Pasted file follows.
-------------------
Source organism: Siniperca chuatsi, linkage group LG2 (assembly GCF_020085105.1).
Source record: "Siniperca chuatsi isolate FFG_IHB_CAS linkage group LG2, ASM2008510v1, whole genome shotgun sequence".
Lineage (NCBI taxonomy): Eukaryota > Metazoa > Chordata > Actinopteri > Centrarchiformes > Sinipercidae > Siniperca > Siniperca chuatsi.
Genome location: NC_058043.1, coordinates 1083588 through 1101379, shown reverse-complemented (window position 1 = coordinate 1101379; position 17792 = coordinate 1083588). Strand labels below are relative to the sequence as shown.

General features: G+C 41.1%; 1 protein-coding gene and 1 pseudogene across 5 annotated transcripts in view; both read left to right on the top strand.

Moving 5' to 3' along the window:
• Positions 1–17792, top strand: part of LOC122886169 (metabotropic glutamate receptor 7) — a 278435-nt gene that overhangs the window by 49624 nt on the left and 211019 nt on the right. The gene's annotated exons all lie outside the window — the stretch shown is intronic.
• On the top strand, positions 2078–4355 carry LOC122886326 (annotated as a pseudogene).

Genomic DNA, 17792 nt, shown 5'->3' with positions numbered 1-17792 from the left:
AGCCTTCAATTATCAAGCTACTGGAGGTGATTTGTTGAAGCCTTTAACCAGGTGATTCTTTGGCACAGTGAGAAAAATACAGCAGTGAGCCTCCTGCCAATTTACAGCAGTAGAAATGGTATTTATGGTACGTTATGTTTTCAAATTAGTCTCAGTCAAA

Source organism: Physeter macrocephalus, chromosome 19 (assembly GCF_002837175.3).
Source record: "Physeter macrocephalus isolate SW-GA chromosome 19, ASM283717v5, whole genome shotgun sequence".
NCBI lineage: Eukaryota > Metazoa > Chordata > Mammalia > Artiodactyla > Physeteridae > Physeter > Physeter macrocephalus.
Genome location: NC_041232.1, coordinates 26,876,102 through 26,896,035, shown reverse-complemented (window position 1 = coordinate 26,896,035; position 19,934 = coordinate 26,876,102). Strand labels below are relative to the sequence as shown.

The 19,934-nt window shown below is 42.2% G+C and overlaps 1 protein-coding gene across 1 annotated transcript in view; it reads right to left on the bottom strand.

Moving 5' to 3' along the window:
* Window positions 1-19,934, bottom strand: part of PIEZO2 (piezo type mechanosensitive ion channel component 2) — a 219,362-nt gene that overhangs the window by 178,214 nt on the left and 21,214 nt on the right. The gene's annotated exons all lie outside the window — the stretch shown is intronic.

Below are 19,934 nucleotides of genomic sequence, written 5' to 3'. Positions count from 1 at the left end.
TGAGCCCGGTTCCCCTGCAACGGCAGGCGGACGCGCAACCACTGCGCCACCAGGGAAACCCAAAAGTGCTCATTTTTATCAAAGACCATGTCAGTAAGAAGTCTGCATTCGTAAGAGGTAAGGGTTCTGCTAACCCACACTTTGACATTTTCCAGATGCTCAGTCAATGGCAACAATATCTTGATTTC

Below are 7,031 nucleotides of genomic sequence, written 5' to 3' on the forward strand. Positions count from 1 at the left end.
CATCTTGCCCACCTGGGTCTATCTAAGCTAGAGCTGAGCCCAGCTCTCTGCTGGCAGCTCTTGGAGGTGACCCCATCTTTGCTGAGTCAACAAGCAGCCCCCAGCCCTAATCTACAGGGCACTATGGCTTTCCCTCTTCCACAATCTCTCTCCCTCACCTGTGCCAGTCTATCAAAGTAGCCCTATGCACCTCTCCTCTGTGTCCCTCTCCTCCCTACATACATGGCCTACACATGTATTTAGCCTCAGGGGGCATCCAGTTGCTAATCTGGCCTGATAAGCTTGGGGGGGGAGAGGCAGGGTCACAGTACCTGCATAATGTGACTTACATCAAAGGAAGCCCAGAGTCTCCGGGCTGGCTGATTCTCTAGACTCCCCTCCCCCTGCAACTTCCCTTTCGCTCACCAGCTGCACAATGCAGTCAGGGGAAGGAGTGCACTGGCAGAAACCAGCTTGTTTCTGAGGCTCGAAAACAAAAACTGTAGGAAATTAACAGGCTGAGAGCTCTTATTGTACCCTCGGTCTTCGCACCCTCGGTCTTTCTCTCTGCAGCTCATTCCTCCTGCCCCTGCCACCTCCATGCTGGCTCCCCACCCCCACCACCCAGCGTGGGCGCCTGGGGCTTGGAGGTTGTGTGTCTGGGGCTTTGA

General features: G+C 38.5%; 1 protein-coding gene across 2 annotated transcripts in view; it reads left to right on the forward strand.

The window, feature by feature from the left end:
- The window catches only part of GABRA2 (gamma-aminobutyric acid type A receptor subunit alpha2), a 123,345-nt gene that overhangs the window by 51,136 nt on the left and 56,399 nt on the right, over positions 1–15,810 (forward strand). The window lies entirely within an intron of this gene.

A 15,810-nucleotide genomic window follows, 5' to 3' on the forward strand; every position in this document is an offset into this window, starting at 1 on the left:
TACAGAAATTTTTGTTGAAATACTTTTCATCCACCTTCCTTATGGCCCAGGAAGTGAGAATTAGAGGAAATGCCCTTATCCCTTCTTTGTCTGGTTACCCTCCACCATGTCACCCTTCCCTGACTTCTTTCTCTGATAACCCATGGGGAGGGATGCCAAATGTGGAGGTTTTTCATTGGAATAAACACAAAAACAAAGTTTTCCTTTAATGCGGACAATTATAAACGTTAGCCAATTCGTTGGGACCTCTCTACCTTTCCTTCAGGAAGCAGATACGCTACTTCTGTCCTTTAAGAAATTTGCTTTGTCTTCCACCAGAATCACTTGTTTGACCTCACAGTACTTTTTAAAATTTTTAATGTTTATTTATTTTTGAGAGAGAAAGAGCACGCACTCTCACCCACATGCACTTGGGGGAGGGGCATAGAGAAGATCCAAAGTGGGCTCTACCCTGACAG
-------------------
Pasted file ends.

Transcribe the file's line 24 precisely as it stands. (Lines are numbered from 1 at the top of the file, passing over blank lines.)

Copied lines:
- The window catches only part of GABRA2 (gamma-aminobutyric acid type A receptor subunit alpha2), a 123,345-nt gene that overhangs the window by 51,136 nt on the left and 56,399 nt on the right, over positions 1–15,810 (forward strand). The window lies entirely within an intron of this gene.